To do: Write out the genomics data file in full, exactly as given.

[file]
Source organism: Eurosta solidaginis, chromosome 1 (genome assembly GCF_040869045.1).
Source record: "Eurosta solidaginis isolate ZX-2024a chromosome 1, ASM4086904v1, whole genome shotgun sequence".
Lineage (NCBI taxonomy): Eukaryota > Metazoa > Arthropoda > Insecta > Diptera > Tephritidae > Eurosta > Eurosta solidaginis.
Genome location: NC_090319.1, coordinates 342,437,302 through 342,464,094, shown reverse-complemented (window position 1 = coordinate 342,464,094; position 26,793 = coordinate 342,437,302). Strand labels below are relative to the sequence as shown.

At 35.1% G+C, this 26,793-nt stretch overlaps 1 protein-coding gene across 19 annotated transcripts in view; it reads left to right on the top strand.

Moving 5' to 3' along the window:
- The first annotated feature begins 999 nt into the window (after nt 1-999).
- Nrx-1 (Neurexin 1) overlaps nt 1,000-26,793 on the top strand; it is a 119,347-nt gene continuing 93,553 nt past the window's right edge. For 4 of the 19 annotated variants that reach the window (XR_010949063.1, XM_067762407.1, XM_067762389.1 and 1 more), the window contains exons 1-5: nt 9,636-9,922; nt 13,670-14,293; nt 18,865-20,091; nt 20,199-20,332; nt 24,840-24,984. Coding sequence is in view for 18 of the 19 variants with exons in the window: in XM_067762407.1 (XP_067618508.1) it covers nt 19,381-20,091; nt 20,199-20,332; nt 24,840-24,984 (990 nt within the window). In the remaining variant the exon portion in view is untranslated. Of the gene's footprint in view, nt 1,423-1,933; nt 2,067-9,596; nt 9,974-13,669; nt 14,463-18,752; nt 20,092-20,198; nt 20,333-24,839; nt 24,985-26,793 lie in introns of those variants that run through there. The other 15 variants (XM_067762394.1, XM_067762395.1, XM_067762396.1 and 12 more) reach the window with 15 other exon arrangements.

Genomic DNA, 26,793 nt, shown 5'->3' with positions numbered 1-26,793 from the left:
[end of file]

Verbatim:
Source organism: Eurosta solidaginis, chromosome 1 (genome assembly GCF_040869045.1).
Source record: "Eurosta solidaginis isolate ZX-2024a chromosome 1, ASM4086904v1, whole genome shotgun sequence".
Lineage (NCBI taxonomy): Eukaryota > Metazoa > Arthropoda > Insecta > Diptera > Tephritidae > Eurosta > Eurosta solidaginis.
Genome location: NC_090319.1, coordinates 342,437,302 through 342,464,094, shown reverse-complemented (window position 1 = coordinate 342,464,094; position 26,793 = coordinate 342,437,302). Strand labels below are relative to the sequence as shown.

At 35.1% G+C, this 26,793-nt stretch overlaps 1 protein-coding gene across 19 annotated transcripts in view; it reads left to right on the top strand.

Moving 5' to 3' along the window:
- The first annotated feature begins 999 nt into the window (after nt 1-999).
- Nrx-1 (Neurexin 1) overlaps nt 1,000-26,793 on the top strand; it is a 119,347-nt gene continuing 93,553 nt past the window's right edge. For 4 of the 19 annotated variants that reach the window (XR_010949063.1, XM_067762407.1, XM_067762389.1 and 1 more), the window contains exons 1-5: nt 9,636-9,922; nt 13,670-14,293; nt 18,865-20,091; nt 20,199-20,332; nt 24,840-24,984. Coding sequence is in view for 18 of the 19 variants with exons in the window: in XM_067762407.1 (XP_067618508.1) it covers nt 19,381-20,091; nt 20,199-20,332; nt 24,840-24,984 (990 nt within the window). In the remaining variant the exon portion in view is untranslated. Of the gene's footprint in view, nt 1,423-1,933; nt 2,067-9,596; nt 9,974-13,669; nt 14,463-18,752; nt 20,092-20,198; nt 20,333-24,839; nt 24,985-26,793 lie in introns of those variants that run through there. The other 15 variants (XM_067762394.1, XM_067762395.1, XM_067762396.1 and 12 more) reach the window with 15 other exon arrangements.

Genomic DNA, 26,793 nt, shown 5'->3' with positions numbered 1-26,793 from the left: